Bias is preventable
Not surprisingly, consumers continue to be concerned about bias. Indeed, Genpact research found that 78 percent of consumers say it's important that companies take active measures to prevent it, and 67 percent are apprehensive about potential discrimination when robots make decisions.
And the reality is that an AI algorithm is only as good as the data it uses, and teams' unconscious biases can creep in when there's little diversity among their members.
But banks can help mitigate this issue by making sure to consider the necessary oversight when programming the solution. They can develop a series of rules to prevent the machine from making the same mistakes a human would make, like issuing a loan inappropriately or denying mortgages to people within a certain demographic segment.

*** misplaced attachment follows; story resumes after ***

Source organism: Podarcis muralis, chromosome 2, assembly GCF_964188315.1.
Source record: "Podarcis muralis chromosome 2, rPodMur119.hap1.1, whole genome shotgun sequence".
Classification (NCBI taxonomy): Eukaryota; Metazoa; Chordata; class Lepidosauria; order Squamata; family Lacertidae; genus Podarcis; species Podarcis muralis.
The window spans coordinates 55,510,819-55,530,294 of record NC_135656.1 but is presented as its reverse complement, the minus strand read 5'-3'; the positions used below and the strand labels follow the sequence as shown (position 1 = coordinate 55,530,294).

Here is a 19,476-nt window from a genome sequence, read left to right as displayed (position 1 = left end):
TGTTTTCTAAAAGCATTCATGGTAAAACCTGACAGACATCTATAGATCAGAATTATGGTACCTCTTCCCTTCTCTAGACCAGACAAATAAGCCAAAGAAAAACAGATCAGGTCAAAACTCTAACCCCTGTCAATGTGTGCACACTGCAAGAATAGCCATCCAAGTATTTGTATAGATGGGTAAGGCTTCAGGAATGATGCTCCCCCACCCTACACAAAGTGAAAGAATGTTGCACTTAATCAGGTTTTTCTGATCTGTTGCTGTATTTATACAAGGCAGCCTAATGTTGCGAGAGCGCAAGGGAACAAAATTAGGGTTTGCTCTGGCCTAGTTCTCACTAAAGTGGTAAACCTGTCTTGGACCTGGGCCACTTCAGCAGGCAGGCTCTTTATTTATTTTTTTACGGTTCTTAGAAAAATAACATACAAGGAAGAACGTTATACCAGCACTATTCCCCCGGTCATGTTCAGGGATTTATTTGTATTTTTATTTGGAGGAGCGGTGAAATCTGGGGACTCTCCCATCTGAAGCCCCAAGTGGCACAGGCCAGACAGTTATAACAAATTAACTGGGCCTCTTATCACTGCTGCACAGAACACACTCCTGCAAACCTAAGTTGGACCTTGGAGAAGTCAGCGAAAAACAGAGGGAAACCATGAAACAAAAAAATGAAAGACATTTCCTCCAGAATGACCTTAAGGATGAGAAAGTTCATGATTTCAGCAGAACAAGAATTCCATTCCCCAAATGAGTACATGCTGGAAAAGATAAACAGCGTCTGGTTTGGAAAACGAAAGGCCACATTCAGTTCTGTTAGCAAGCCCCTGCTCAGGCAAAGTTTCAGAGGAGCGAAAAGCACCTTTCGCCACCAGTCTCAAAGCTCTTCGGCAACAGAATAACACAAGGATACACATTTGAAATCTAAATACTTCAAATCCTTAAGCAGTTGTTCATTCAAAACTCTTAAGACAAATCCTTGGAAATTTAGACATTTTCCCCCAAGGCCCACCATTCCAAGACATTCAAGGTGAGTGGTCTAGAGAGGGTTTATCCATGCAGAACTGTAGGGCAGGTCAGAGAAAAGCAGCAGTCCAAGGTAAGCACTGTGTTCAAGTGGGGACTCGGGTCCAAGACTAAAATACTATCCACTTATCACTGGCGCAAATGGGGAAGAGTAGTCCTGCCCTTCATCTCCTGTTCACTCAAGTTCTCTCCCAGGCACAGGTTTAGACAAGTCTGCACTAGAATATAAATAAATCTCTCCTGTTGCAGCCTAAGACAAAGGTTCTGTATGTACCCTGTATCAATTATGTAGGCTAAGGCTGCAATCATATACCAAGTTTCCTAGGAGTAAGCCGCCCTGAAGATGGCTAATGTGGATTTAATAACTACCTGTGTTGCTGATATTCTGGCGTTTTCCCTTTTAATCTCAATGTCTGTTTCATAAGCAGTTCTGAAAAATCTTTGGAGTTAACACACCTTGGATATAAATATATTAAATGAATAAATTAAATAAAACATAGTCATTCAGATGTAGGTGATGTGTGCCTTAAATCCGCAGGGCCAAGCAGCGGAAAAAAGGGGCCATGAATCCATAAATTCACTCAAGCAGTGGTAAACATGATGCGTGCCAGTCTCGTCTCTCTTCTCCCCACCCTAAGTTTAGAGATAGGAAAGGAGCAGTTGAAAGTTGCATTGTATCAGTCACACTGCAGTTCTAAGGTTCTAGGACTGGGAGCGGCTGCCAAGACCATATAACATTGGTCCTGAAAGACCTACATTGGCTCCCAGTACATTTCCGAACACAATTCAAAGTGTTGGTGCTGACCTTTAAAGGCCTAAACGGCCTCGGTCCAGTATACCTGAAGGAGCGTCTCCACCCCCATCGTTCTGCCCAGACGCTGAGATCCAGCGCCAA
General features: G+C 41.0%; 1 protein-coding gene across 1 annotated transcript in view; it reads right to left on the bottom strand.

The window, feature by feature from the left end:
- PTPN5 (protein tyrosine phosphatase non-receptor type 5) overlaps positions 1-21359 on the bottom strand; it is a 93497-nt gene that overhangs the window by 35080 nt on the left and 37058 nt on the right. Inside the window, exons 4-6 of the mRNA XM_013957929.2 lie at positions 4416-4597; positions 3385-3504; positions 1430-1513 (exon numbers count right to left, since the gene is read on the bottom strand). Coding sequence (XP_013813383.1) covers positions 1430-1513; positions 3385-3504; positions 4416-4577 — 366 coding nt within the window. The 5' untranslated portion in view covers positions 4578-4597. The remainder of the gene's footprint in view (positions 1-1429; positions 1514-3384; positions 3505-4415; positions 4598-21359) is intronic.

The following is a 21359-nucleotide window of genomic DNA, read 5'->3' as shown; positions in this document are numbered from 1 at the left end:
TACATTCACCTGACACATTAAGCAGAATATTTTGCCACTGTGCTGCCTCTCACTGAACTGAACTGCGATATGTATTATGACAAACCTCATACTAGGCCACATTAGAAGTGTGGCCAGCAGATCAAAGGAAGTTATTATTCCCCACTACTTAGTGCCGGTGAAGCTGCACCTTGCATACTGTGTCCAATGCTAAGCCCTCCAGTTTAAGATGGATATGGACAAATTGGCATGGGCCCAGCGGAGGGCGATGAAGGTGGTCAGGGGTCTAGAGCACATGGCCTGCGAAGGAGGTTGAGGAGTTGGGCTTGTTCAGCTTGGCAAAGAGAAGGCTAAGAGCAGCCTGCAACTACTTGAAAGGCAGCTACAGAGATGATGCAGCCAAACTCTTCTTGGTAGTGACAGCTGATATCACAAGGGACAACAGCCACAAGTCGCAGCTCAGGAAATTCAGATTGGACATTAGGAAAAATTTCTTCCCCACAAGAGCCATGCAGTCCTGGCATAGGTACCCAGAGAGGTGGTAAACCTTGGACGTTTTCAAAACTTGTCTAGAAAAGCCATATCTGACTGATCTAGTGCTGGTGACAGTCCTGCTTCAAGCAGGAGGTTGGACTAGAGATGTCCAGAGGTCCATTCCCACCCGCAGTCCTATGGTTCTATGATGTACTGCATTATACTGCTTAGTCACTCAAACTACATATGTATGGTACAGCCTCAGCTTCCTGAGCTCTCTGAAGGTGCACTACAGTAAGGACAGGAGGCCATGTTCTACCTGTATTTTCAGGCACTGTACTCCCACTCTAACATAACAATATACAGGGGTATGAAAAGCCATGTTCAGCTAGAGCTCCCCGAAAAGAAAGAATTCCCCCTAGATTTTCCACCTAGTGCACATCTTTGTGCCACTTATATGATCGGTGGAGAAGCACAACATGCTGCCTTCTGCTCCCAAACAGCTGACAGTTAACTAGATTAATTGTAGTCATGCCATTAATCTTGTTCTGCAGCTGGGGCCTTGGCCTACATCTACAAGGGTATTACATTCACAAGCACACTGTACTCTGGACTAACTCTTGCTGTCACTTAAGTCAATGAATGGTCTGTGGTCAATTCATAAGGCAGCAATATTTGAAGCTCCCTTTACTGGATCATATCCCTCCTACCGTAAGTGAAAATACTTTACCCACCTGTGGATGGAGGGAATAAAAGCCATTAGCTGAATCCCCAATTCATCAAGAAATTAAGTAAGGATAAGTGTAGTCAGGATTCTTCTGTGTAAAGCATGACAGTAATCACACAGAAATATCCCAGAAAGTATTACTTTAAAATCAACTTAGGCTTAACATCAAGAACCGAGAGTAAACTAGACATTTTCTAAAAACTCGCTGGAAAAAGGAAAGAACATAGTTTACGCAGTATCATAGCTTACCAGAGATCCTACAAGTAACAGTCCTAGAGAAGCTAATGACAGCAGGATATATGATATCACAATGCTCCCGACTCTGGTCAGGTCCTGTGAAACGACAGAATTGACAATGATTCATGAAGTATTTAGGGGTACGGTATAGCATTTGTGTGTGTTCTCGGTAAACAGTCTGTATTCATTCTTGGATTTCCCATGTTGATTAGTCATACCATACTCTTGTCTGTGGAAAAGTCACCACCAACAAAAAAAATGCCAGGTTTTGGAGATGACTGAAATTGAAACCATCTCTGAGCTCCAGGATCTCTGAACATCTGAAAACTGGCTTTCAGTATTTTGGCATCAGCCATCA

And this is good news for banks and customers alike. For example, in the past, a loan officer might overlook creditworthiness if he or she knew the customer. But when trained effectively, AI can't ignore such binary decisions.
There's little denying AI's benefits to both banks and their customers. To make sure the technology can deliver its expected value, banks must develop an ethical framework of transparency and education to gain and retain their customers' trust.
This article was authored by Mark Sullivan, Global Business Leader, Banking & Capital Markets, Genpact and was first published in Money Control.